Each major chess piece is identified by an uppercase letter, usually the first letter of its name (in whatever language is spoken by the player recording). English-speaking players use K for king, Q for queen, R for rook, B for bishop, and N for knight. (S was also used for the knight in the early days of algebraic chess notation, from the German Springer.)
Pawns are not indicated by a letter, but by the absence of any letter.
Each square of the chessboard is assigned a unique coordinate. The ranks (rows) are numbered from 1 to 8, starting from the row closest to the "white" player. Thus, black's closest rank is rank 8. White's pawns start on rank 2; black's pawns start on rank 7.
The files (columns) are labeled with lowercase letters 'a' through 'h'. The 'a' file is to white's left, and to black's right.
Thus each square of the chessboard is uniquely identified by its file letter and rank number. The square closest to white's left hand is a1; the square closest to black's left hand is h8. The white king, for example, starts the game on square e1. The black knight on b8 might move to a6, c6 or d7.
An ordinary move is represented by the piece's name, followed by the destination square. For example, Be5 would be read as "move a bishop to e5", Nf3 would be read as "move a knight to f3", and c5 would be read as "move a pawn to c5".
Moves with capture are indicated by inserting an x between the piece and its destination. For example, Bxe5 would be read as "a bishop captures the piece on e5". (A colon is sometimes used instead of the x, either in the same place, as in 'B:e5', or after the move, as in 'Be5:'.)
When a pawn makes a capture, the file from which the pawn departed is used in place of naming the piece. For example, exd5 would be read as "a pawn on the e-file captures the piece on d5, or captures en passant so as to end on d5". (It is never necessary to specify that a capture was en passant because a capture from the same file but not en passant would have a different destination square.)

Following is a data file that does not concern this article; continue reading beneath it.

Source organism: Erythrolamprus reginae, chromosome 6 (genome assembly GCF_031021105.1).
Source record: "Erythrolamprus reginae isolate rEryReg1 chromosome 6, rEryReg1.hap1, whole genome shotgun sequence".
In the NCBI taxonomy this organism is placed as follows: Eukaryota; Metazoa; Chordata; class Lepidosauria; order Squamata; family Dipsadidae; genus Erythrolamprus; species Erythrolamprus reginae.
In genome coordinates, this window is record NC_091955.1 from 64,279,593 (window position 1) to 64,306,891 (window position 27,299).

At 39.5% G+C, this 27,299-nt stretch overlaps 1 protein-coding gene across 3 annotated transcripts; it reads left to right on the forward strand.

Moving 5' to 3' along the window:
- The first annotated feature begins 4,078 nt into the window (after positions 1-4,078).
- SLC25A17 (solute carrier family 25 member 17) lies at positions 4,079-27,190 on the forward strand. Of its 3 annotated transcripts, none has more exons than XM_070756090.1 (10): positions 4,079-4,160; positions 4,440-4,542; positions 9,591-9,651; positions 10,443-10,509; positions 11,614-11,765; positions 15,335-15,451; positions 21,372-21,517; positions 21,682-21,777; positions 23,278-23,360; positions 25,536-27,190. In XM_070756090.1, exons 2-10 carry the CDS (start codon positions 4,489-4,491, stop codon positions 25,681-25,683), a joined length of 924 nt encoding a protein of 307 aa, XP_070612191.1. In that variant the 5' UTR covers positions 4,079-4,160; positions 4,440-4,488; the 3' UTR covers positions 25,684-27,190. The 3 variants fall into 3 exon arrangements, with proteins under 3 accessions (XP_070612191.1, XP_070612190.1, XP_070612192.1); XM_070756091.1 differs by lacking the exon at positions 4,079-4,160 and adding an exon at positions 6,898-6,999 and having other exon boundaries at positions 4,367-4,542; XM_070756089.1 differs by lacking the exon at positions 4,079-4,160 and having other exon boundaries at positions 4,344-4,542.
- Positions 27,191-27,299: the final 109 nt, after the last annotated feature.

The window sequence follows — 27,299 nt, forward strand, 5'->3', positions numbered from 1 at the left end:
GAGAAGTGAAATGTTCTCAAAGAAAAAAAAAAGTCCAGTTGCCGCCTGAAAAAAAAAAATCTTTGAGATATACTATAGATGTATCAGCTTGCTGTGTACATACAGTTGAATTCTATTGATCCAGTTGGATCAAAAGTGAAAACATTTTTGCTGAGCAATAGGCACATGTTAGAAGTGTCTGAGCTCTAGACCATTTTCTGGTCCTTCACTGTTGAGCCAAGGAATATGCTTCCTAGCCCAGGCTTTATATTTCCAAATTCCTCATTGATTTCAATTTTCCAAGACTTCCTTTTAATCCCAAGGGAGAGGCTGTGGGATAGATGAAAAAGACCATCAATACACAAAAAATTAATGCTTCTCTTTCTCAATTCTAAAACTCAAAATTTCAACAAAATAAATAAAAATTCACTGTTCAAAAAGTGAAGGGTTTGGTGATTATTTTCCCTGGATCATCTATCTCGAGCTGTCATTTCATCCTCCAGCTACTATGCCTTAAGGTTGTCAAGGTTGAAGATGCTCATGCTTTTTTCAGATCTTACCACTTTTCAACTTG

If two identical pieces can move to the same square, additional information must be recorded to remove ambiguity. This is usually resolved by inserting the moving piece's file. For example, with knights on g1 and d2, either of which might move to f3, those moves are Ngf3 and Ndf3.
But if both pieces are on the same file, the moving piece's rank is inserted instead. For example, with knights on g5 and g1, either of which might move to f3, those moves are N5f3 and N1f3.
(In very unusual circumstances, it may be necessary to identify a piece with both its file and its rank. For example, if the player has three queens or three knights on the board.)
The same rules for eliminating ambiguity apply to moves with capture; for example, N5xf3.
Pawn promotion is indicated by appending the piece chosen, for example e1Q or b8B. Sometimes an equals sign is used, for example f8=Q.
Anytime the king moves two squares, it must be castling; so instead of writing O-O or O-O-O, castling may optionally be indicated by recording the king's move; for example, Kg1.
Appending "e.p." to en passant captures is optional, but discouraged. A move which places the opponent's king in double check sometimes has "++" added (rather than "+" or "Ch"). Checkmate can be indicated by appending "#" instead of the word "Mate". (Some use "++" instead, which is discouraged.)
When listing the moves of a game, first the move number is written, then
the move by white, followed by the move by black. For example:
1. e4 e5
2. Nf3 Nc6
3. Bb5 a6
The notation 1-0 at the end of the moves indicates that white won, 0-1 indicates that black won, and ½-½ indicates a draw.